Designing Chips for Real Time Machine Learning


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The current generation of machine learning (ML) systems would not have been possible without significant computing advances made over the past few decades. The development of the graphics-processing unit (GPU) was critical to the advancement of ML as it provided new levels of compute power needed for ML systems to process and train on large data sets. As the field of artificial intelligence looks towards advancing beyond today’s ML capabilities, pushing into the realms of “learning” in real-time, new levels of computing are required. Highly specialized Application-Specific Integrated Circuits (ASICs) show promise in meeting the physical size, weight, and power (SWaP) requirements of advanced ML applications, such as autonomous systems and 5G. However, the high cost of design and implementation has made the development of ML-specific ASICs impractical for all but the highest volume applications. 

“A critical challenge in computing is the creation of processors that can proactively interpret and learn from data in real-time, apply previous knowledge to solve unfamiliar problems, and operate with the energy efficiency of the human brain,” said Andreas Olofsson, a program manager in DARPA’s Microsystems Technology Office (MTO). “Competing challenges of low-SWaP, low-latency, and adaptability require the development of novel algorithms and circuits specifically for real-time machine learning. What’s needed is the rapid development of energy efficient hardware and ML architectures that can learn from a continuous stream of new data in real time.”

DARPA’s Real Time Machine Learning (RTML) program seeks to reduce the design costs associated with developing ASICs tailored for emerging ML applications by developing a means of automatically generating novel chip designs based on ML frameworks. The goal of the RTML program is to create a compiler—or software platform—that can ingest ML frameworks like TensorFlow and Pytorch and, based on the objectives of the specific ML algorithms or systems, generate hardware design configurations and standard Verilog code optimized for the specific need. Throughout the lifetime of the program, RTML will explore the compiler’s capabilities across two critical, high-bandwidth application areas: 5G networks and image processing.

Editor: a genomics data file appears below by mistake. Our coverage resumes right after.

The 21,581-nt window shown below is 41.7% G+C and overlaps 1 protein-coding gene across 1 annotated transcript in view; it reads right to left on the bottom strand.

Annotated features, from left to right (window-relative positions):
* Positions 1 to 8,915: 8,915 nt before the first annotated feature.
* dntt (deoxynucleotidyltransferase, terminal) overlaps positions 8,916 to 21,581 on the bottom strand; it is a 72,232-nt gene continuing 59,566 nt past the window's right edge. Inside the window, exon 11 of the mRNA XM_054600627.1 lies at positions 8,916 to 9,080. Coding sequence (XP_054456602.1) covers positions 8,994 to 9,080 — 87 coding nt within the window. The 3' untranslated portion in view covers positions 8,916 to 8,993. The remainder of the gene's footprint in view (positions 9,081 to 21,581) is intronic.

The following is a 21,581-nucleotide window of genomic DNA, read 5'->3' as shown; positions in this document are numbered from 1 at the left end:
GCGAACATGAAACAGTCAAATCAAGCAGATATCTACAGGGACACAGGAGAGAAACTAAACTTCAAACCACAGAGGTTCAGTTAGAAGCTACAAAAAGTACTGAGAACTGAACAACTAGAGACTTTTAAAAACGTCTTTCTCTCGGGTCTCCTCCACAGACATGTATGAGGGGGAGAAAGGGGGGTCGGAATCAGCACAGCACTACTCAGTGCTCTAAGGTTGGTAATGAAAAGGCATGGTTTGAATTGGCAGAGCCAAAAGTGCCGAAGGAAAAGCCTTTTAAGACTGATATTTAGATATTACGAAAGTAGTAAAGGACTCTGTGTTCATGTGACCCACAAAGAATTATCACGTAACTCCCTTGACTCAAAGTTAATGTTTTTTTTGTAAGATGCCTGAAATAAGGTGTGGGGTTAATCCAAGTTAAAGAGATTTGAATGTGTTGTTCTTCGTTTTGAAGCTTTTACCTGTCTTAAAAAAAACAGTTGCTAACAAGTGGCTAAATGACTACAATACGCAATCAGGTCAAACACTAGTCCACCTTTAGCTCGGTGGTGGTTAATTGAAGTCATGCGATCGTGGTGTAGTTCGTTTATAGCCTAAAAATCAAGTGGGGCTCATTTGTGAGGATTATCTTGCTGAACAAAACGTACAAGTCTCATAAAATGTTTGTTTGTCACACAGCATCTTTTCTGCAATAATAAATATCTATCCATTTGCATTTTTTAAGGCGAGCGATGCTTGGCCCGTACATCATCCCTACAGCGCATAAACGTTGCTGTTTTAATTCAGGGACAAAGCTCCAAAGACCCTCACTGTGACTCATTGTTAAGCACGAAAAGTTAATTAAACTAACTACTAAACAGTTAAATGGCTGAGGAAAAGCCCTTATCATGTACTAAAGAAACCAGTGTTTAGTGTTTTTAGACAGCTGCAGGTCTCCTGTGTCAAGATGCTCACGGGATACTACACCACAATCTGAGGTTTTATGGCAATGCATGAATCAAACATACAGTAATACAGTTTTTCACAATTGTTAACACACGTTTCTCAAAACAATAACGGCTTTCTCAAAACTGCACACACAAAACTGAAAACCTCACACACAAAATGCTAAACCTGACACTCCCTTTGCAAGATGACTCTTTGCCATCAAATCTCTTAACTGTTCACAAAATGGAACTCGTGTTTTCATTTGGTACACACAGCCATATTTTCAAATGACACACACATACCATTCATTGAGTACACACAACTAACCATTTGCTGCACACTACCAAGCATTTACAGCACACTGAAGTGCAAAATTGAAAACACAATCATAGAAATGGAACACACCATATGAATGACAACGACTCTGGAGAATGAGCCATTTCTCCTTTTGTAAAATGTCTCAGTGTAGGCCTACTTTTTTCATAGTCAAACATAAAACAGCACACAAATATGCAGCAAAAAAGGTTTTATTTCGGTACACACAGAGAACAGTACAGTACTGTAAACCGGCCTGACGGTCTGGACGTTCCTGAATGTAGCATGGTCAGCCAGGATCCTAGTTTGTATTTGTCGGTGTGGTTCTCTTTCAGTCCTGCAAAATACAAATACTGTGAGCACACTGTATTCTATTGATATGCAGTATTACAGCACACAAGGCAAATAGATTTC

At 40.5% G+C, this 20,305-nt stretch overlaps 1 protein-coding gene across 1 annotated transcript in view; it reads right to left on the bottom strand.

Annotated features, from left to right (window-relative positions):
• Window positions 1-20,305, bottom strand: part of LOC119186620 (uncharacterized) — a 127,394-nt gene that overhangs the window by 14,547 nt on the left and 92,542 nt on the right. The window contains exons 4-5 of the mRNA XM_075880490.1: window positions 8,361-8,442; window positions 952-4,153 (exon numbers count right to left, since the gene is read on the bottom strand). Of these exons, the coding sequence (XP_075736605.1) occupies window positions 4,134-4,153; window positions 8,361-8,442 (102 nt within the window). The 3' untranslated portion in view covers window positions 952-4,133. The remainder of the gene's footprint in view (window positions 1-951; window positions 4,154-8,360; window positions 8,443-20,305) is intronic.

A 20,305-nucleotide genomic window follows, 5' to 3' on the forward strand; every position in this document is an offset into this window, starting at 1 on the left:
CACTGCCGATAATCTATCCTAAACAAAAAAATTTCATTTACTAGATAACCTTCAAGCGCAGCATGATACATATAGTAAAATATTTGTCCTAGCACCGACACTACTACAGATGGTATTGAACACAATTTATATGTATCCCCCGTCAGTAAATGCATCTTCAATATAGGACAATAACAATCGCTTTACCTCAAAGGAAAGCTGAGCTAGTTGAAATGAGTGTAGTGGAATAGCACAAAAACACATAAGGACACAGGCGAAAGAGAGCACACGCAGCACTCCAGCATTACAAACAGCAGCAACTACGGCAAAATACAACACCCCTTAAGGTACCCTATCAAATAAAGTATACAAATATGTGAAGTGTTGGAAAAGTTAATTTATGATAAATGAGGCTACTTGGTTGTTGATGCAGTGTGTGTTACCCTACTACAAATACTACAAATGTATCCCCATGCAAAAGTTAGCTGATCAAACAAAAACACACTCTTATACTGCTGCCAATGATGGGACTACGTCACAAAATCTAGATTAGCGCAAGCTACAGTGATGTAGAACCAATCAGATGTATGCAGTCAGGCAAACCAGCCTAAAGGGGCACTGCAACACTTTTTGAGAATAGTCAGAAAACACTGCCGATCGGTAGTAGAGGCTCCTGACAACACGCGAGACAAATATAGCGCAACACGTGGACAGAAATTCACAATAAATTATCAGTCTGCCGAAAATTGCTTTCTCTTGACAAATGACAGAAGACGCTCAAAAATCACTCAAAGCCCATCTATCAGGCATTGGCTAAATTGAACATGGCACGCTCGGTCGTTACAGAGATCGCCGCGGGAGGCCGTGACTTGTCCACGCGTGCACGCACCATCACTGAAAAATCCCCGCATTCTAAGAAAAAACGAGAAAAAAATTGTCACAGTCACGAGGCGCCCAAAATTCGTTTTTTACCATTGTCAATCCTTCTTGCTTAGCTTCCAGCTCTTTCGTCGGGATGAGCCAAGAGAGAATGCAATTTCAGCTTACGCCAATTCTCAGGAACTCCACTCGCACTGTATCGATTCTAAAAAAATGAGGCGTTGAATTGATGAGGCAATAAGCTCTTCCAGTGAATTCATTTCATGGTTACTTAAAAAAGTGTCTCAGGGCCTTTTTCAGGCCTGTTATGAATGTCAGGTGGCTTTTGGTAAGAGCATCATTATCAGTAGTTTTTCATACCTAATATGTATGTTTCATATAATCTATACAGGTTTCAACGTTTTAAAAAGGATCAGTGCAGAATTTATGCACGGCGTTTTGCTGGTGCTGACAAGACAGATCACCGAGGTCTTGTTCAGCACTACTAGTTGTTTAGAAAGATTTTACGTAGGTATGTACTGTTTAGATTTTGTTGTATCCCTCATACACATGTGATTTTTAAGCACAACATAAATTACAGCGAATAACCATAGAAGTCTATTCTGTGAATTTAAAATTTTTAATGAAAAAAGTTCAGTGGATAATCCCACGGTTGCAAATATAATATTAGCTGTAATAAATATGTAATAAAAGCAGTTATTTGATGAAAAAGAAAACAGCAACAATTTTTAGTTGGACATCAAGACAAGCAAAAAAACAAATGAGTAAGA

“Machine learning experts are proficient in developing algorithms but have little to no knowledge of chip design. Conversely, chip designers are not equipped with the expertise needed to inform the design of ML-specific ASICs. RTML seeks to merge these unique areas of expertise, making the process of designing ultra-specialized ASICs more efficient and cost-effective,” said Olofsson. 

Based on the application space’s anticipated agility and efficiency, the RTML compiler provides an ideal platform for prototyping and testing fundamental ML research ideas that require novel chip designs. As such, DARPA plans to collaborate with the National Science Foundation (NSF) on this effort. NSF is pursuing its own Real Time Machine Learning program focused on developing novel ML paradigms and architectures that can support real-time inference and rapid learning. After the first phase of the DARPA RTML program, the agency plans to make its compiler available to NSF researchers to provide a platform for evaluating their proposed ML algorithms and architectures. During the second phase of the program, DARPA researchers will have an opportunity to evaluate the compiler’s performance and capabilities using the results generated by NSF. The overall expectation of the DARPA-NSF partnership is to lay the foundation for next-generation co-design of RTML algorithms and hardware. 

“We are excited to work with DARPA to fund research teams to address the emerging challenges for real-time learning, prediction, and automated decision-making,” said Jim Kurose, NSF's head for Computer and Information Science and Engineering. “This collaboration is in alignment with the American AI Initiative and is critically important to maintaining American leadership in technology and innovation. It will contribute to advances for sustainable energy and water systems, healthcare logistics and delivery, and advanced manufacturing.” 

RTML is part of the second phase of DARPA’s Electronics Resurgence Initiative (ERI) – a five-year, upwards of $1.5 billion investment in the future of domestic, U.S. government, and defense electronics systems. As a part of ERI Phase II, DARPA is supporting domestic manufacturing options and enabling the development of differentiated capabilities for diverse needs. RTML is helping to fulfill this mission by creating a means of expeditiously and cost-effectively generating novel chip designs to support emerging ML applications.

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